Constipation is a prevalent adverse effect of chronic opiate therapy that is widely recognized by physicians and patients alike as an unwanted consequence of opioid use.8 The pathophysiology of this process results from stimulation of κ and μ opioid receptors in the gastrointestinal tract. Multiple studies report that 40%-45% of patients on opiate therapy experience constipation, while 25% experience nausea.9 Constipation due to opioid use frequently remains refractory to treatment with stool softeners and laxatives.10 Constipation can be so severe that some patients reduce their medication dosage or discontinue opiate use altogether. In its most severe instances, opiate use has been shown to increase the risk of bowel obstruction, which can result in hospitalization or death.11 In addition to causing constipation and nausea, opiate use can cause vomiting, abdominal cramping, and bloating. The overall risk of gastrointestinal bleeding is similar to nonsteroidal anti-inflammatory (NSAID) agents.12

clinical points
  • Increasing numbers of deaths are due to opioid overdose among patients prescribed long-term opioid therapy to manage chronic pain.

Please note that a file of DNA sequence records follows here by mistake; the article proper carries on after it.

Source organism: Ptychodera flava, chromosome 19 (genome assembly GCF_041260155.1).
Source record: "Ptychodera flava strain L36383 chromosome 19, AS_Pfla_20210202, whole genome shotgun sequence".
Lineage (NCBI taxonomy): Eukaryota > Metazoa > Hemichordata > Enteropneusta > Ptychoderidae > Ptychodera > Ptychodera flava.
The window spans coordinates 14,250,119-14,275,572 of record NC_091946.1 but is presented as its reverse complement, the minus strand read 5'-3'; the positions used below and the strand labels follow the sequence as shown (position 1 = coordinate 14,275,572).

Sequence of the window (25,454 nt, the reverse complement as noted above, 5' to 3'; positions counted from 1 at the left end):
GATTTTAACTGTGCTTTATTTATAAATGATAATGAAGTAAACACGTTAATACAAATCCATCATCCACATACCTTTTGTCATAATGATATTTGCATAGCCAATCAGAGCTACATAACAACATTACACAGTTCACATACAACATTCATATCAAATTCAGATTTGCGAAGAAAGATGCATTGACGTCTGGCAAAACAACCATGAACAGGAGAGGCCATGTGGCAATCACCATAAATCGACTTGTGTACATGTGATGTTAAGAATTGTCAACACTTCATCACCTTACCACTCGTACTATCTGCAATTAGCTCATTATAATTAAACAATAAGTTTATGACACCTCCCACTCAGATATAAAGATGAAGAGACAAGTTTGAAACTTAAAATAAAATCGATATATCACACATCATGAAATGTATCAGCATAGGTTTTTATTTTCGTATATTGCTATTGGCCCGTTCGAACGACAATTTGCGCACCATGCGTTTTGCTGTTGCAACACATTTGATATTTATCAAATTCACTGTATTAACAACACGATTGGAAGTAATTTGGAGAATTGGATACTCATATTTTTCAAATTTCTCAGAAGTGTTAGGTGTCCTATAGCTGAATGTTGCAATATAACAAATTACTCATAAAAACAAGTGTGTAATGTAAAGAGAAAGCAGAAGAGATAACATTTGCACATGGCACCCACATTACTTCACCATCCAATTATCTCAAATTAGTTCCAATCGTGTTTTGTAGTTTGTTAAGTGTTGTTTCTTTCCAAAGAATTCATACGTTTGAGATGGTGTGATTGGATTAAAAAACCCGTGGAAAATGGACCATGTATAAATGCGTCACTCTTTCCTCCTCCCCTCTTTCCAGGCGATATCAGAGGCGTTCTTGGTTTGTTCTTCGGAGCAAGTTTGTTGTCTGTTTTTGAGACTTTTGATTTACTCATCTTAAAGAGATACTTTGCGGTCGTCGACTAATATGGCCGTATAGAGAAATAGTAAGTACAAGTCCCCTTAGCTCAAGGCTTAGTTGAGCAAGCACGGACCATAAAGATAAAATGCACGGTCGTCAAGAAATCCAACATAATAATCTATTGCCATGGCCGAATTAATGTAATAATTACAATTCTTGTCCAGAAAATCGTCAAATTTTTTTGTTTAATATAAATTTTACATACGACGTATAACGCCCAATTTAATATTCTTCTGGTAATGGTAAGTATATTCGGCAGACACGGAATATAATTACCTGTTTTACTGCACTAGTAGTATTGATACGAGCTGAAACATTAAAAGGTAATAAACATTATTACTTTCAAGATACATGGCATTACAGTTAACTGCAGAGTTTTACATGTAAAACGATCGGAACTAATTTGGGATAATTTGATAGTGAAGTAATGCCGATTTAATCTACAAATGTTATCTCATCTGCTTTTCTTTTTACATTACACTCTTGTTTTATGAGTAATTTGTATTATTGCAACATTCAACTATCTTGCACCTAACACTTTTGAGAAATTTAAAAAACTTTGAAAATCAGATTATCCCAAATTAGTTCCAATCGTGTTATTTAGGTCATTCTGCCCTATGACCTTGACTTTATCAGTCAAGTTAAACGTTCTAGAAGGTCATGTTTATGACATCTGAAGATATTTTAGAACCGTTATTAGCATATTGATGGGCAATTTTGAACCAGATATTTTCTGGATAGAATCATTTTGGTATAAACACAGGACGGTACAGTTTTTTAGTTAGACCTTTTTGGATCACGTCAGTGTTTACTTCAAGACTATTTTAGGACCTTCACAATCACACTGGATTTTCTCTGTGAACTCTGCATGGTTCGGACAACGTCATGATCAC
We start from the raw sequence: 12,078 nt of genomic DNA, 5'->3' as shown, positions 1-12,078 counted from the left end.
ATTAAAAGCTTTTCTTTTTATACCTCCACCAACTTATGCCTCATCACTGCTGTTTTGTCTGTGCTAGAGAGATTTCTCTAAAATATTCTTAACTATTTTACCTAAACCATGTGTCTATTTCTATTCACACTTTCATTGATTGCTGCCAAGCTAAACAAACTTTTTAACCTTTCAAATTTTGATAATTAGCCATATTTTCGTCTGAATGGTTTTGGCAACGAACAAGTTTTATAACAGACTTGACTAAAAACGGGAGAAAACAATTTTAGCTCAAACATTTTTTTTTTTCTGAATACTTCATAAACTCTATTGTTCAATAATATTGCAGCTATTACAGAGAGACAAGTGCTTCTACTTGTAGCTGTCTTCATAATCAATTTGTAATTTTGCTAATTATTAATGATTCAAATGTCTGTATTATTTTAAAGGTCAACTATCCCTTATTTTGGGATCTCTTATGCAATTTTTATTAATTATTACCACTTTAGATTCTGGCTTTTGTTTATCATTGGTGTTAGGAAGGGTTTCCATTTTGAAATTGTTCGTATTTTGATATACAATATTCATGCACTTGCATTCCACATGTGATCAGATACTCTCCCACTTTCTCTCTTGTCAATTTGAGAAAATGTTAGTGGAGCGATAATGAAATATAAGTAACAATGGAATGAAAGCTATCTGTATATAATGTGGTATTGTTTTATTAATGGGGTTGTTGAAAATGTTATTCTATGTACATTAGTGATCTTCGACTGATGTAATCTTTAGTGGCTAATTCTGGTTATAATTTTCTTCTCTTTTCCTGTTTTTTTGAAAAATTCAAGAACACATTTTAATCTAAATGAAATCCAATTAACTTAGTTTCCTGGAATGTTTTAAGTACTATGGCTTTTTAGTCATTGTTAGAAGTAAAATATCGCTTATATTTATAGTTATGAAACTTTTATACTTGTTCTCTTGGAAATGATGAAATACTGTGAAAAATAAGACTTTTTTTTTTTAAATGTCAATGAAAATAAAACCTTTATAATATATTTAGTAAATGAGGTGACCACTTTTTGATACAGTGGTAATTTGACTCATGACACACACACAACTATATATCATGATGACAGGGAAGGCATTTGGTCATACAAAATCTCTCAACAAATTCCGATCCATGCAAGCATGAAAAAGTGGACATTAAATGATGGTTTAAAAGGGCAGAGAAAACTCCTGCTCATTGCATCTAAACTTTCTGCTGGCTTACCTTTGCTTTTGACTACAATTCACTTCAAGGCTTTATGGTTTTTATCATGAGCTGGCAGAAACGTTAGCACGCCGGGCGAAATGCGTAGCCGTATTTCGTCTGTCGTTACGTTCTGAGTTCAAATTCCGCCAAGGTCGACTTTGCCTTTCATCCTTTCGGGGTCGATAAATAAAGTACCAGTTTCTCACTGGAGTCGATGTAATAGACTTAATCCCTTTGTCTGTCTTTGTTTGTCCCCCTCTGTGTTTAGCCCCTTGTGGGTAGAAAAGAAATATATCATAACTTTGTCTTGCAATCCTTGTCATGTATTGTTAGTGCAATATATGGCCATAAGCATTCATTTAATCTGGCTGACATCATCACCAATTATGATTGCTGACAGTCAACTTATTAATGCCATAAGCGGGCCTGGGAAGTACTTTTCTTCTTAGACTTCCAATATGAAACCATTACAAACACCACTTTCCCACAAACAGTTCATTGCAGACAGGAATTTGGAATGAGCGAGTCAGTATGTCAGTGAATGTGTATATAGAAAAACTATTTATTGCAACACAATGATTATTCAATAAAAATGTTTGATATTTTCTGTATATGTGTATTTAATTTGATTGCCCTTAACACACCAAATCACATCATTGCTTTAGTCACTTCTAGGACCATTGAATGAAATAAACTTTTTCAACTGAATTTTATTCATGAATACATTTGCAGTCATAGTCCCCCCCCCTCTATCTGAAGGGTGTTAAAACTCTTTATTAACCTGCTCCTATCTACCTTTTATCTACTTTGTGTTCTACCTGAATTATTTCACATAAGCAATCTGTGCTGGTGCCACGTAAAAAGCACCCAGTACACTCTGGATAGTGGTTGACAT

• Opioid therapy can adversely affect respiratory, gastrointestinal, musculoskeletal, cardiovascular, immune, endocrine, and central nervous systems.
  • The higher the daily dose of prescribed opioid, the higher the risk of overdose and other significant problems such as fractures, addiction, intestinal blockages, and sedation.
  • Physicians and patients are encouraged to weigh the full spectrum of medical risks against a realistic assessment of observed benefits for pain.

The consequences of constipation and other gastrointestinal effects merit special attention. Constipation is associated with significant economic and quality of life burdens. Surveys have recently found that as many as one-third of chronically constipated patients report substantial psychological distress and an increased prevalence of depression relative to control patients.13 Patients with gastrointestinal complaints related to opioid use have been shown to have significantly higher emergency room visits and hospital admissions, longer hospital stays, and more primary care visits.14 The associated impairment in quality of life should be carefully weighed against opioid efficacy for chronic pain.15

Respiratory System Effects